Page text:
# Re: Pizza Example

Date: Fri, 16 Apr 2004 23:11:24 +0100

Message-ID: <hPBPoREMoFgAFwuB_at_thewolery.demon.co.uk>

In message <c57407$qn6$1_at_news.netins.net>, Dawn M. Wolthuis
<dwolt_at_tincat-group.com> writes

*>Well, I know several text book answers -- for example, using an RDBMS makes
**>changes to software database applications less expensive and less risky. My
**>experience tells me the opposite.
**>
**>Then there is the text book answer that says that "relational theory" is
**>based on mathematics and logic and a relation is the simplest form of
**>construct that fully addresses data modeling, therefore, it must be right.
**>I have pointed out that a mathematical model is simply a metaphor and that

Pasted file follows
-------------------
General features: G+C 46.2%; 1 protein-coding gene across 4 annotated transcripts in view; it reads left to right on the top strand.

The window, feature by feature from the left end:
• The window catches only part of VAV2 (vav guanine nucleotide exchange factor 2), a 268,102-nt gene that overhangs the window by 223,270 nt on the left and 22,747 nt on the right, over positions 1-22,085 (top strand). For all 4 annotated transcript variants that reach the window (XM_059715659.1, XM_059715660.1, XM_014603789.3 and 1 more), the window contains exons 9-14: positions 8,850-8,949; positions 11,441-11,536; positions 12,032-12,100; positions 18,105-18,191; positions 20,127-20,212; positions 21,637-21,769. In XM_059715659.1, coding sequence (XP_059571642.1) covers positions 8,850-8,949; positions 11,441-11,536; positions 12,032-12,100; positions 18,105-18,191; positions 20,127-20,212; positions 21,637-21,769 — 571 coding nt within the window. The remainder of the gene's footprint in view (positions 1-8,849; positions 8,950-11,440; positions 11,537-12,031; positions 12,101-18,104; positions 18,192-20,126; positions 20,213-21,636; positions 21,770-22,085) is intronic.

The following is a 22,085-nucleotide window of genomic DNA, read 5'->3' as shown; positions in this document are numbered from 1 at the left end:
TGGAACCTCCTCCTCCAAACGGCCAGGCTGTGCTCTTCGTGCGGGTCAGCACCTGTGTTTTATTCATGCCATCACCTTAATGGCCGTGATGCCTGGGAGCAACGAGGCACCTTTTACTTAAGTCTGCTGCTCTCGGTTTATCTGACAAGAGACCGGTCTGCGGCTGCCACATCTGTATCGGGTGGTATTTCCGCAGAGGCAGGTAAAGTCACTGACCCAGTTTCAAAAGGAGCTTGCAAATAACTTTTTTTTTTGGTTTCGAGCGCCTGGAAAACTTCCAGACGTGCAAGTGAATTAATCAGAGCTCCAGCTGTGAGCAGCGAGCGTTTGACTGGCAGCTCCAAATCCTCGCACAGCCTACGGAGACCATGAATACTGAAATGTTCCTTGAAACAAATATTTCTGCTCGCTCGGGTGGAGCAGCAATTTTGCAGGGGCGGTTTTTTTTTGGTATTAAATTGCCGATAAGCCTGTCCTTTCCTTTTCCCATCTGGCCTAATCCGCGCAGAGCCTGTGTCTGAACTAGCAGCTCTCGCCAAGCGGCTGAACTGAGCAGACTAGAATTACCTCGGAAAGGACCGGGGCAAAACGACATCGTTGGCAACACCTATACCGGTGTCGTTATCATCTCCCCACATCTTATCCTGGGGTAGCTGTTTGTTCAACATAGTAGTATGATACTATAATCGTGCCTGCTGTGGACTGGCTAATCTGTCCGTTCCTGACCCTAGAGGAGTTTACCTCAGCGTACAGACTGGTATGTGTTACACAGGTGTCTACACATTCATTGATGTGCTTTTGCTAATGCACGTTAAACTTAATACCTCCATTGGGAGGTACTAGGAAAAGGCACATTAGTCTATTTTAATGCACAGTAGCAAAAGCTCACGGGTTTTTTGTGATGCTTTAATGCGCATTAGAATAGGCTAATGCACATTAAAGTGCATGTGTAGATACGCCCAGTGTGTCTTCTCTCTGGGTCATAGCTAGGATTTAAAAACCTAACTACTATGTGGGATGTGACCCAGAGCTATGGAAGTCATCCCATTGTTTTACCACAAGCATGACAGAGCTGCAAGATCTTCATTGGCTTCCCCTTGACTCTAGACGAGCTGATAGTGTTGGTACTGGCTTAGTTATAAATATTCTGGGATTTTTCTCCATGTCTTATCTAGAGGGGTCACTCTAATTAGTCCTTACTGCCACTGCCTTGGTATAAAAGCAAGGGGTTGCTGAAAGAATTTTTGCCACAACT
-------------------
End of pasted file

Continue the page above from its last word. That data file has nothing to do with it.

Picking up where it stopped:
**>there is nothing mathematical about the statement that the simplest model is
**>the best.
*

And without scientific evidence to show that the maths is *relevant*,
who gives a sh*t if the maths is perfectly correct. If it disagrees with
reality, the fact that it is "correct" is useless.

*>
**>The text book might indicate that using a DBMS provides us with constraint
**>logic that protects the integrity of the database not just from end-user
**>data, but from the mistakes of application software developers, thus helping
**>us have a DBMS that is not specific to a single application. I have
**>personal experience with several instances where this is true, but a lot
**>more where it either didn't matter or where having such constraints
**>specified made software developers "code around" the constraints.
*

Cheers,

Wol

-- Anthony W. Youngman - wol at thewolery dot demon dot co dot uk HEX wondered how much he should tell the Wizards. He felt it would not be a good idea to burden them with too much input. Hex always thought of his reports as Lies-to-People. The Science of Discworld : (c) Terry Pratchett 1999Received on Sat Apr 17 2004 - 00:11:24 CEST